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Tip #1: What's the best way to handle late homework assignments?

The new user interface allows you to assign only one grade per topic, which means that if a student submits more than one late assignment to a "Late Homework" topic, you will not be able to grade each of these assignments separately.

Solution: Extend the closing dates for assignments to allow students to submit late work.

Assignment topics allow you to set both a due date (deadline) and a separate — and later — closing date. Keep in mind that this functionality is based on the assumption that students submit their homework by creating posts and not by creating comments.

  • If you choose to extend the closing dates beyond the deadline for the assignment, students can still make comments on one another's work after the deadline, which allows time for peer review and discussion.
  • Any student posts made after the deadline and before the closing date will be clearly marked as "Late."

If you allow students to submit late homework, you can extend the closing date for an assignment to allow them however much leeway you feel is appropriate.

  • If you routinely accept late work — or if your students frequently submit revisions to their homework — you might choose to extend the closing dates for all your assignments to allow students an additional week or two.
  • If you accept late work only under limited circumstances, you can extend the closing date for assignments on a case-by-case basis.

This approach has a couple of advantages: first, any work that comes in late is clearly marked, so it's easy to tell who got their work in on time and who didn't. Second, the student's work, your critique, and the assignment grade are all in one place.


Late posts are clearly marked.

Tip #2: Do you want to review an assignment for your whole class at once?

  1. Set the default view for the assignment you want to grade to "List" by editing the assignment topic. (Do this from the Global Topics page for global topics or from the Current Topics page for course topics.)
  2. Open the assignment topic and enter the grading interface by clicking the blue "Grade Topic" button.
  3. Scroll down to the bottom of the grades page.
    (lightbulb) TIP: In most browsers, you can jump to the bottom of the page in a snap: just hold down the Control or Command key and click the down-arrow to zip down to the end of the page. This same trick (using the up-arrow) also works for taking you quickly to the top of the page!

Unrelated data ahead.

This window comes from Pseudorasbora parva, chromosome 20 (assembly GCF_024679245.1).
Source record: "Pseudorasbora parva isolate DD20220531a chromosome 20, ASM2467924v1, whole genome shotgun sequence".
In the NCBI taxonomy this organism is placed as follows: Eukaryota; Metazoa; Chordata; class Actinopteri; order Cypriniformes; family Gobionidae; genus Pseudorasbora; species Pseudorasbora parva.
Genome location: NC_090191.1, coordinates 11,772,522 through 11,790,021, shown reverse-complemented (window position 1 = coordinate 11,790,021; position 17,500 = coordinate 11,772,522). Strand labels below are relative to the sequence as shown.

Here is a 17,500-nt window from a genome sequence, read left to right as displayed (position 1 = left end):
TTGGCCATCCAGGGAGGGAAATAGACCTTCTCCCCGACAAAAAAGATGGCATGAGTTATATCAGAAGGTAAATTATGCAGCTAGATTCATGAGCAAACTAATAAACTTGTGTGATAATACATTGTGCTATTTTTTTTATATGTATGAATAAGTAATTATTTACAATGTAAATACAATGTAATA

4. Then click the edit link for each student, moving upward as you go. When you reach the top of the page, the grading node will be open for every student.

  5. Now you can work down the page to review, critique, and grade each student in turn.

Tip #3: Do you want to see grades for all the assignments in a class?

1. Go to the main grades page, which can be accessed from your Home page or your Portal.

2. Open the Grade Detail page to see complete grade information for any student.

3. From here you can review, edit or enter grades for any of the assignments in this class. You can also see official grades, as well as test results, for the selected student.

Tip #4: Is it important to you to grade an assignment in the order the work was submitted?

  1. Set the default layout for the assignment to "List." This makes for the most efficient grading.
  2. Click on the blue Grade Topic button to open the assignment grading interface in a separate tab. (Right-click on the button, if you want to open the grading interface in a new browser window.)
  3. Return to the all posts page and select the grid view. Sort all the posts by date (chronological).
  4. Find the name of the student who submitted Post #1.
    (lightbulb) TIP:
    When a student edits a post, it changes the date used in the chronological sort. However, the number of the post will always reflect the original order in which work was submitted.

  5. Switch to the grading interface, and click the edit link next to that student’s name.
  6. When you finish grading and critiquing this student's assignment, go back to the other tab/window to find Post #2… etc.



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1 Comment

  1. This was cool.  Thanks for posting Jenny!